Deriving the polar form for complex number

I always stress to students the importance of the basics of complex numbers, that is

z
=x+iy
=re^{i \theta}
=r(cos{\theta}+isin{\theta})

The three forms of the complex numbers. I have shown how to derive from the cartesian (x+iy) to trigonometric form (r(cos{\theta}+isin{\theta})) form. But I seldom show students how to derive the polar form due to the rigor. So here we go. Lets first identify a few formulas from MF15.

e^{x}=1+x+\frac{x^2}{2!}+\frac{x^3}{3!}+\frac{x^4}{4!}+\frac{x^5}{5!}+...

cosx=1-\frac{x^2}{2!}+\frac{x^4}{4!}+...

sinx=x-\frac{x^3}{3!}+\frac{x^5}{5!}+...

Let us consider the polar form then.

e^{i\theta}=1+{i\theta}+\frac{{i\theta}^2}{2!}+\frac{{i\theta}^3}{3!}+\frac{{i\theta}^4}{4!}+\frac{{i\theta}^5}{5!}+...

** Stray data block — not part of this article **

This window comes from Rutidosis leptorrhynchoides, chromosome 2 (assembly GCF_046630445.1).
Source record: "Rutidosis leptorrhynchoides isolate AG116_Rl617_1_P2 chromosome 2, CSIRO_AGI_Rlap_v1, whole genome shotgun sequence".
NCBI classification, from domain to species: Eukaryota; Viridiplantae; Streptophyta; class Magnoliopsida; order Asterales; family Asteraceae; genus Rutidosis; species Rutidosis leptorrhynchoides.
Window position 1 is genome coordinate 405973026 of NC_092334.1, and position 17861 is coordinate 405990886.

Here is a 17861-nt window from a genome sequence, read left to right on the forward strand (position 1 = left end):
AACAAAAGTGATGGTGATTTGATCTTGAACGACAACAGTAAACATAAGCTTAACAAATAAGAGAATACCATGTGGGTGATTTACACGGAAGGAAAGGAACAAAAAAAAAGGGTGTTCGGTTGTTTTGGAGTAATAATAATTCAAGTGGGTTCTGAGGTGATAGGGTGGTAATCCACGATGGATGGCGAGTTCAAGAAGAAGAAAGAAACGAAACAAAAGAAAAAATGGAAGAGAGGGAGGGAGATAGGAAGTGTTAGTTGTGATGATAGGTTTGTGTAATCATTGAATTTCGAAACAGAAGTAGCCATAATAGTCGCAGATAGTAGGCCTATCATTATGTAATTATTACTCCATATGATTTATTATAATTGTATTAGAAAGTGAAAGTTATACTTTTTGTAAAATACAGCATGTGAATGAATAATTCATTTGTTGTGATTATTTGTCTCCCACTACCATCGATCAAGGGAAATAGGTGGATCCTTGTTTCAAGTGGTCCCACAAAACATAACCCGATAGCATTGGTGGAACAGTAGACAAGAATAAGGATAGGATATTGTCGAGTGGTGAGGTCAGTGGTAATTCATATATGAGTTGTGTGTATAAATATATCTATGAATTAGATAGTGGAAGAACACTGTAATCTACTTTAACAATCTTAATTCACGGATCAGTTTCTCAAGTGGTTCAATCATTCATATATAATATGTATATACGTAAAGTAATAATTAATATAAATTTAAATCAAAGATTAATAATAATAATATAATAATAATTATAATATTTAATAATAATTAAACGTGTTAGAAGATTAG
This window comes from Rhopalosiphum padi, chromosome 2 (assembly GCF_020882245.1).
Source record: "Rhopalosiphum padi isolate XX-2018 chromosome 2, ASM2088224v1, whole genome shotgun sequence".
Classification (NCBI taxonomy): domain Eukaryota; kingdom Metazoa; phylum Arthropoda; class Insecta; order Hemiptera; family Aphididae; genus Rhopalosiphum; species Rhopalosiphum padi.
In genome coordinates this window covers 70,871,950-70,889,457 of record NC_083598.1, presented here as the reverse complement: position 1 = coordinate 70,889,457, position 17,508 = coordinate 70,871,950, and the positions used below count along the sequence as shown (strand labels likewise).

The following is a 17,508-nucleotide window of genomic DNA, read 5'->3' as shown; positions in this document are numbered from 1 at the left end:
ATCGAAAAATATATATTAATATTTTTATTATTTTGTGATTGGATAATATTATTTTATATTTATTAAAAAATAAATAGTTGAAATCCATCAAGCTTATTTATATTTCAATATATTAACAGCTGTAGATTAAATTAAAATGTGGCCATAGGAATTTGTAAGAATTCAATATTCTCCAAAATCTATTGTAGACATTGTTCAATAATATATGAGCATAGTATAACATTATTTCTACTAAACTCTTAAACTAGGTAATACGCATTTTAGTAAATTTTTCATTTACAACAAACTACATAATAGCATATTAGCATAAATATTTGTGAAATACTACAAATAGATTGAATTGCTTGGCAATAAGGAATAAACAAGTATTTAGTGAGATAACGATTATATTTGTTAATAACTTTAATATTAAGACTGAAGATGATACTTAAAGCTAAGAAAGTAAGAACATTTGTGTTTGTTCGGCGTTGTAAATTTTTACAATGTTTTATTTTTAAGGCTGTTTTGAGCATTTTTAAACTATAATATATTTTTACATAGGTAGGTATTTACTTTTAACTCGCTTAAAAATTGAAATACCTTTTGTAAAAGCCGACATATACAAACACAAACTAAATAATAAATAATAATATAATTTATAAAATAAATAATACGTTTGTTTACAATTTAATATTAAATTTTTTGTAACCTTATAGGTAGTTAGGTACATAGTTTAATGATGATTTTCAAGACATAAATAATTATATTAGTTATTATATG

Resolving the i's

e^{i\theta}=1+{i\theta}-\frac{{\theta}^2}{2!}-\frac{i{\theta}^3}{3!}+\frac{{\theta}^4}{4!}+\frac{i{\theta}^5}{5!}+...

Rearranging them

e^{i\theta}=1-\frac{{\theta}^2}{2!}+\frac{{\theta}^4}{4!}+...+{i\theta}-\frac{i{\theta}^3}{3!}+\frac{i{\theta}^5}{5!}+...

Notice if we factorise i out

e^{i\theta}=1-\frac{{\theta}^2}{2!}+\frac{{\theta}^4}{4!}+...+i[{\theta}-\frac{{\theta}^3}{3!}+\frac{{\theta}^5}{5!}]+...

Then with the formula we started with,

e^{i\theta}=cos{\theta}+isin{\theta}

Voila! We are done and we have successfully derive our trigonometric form.

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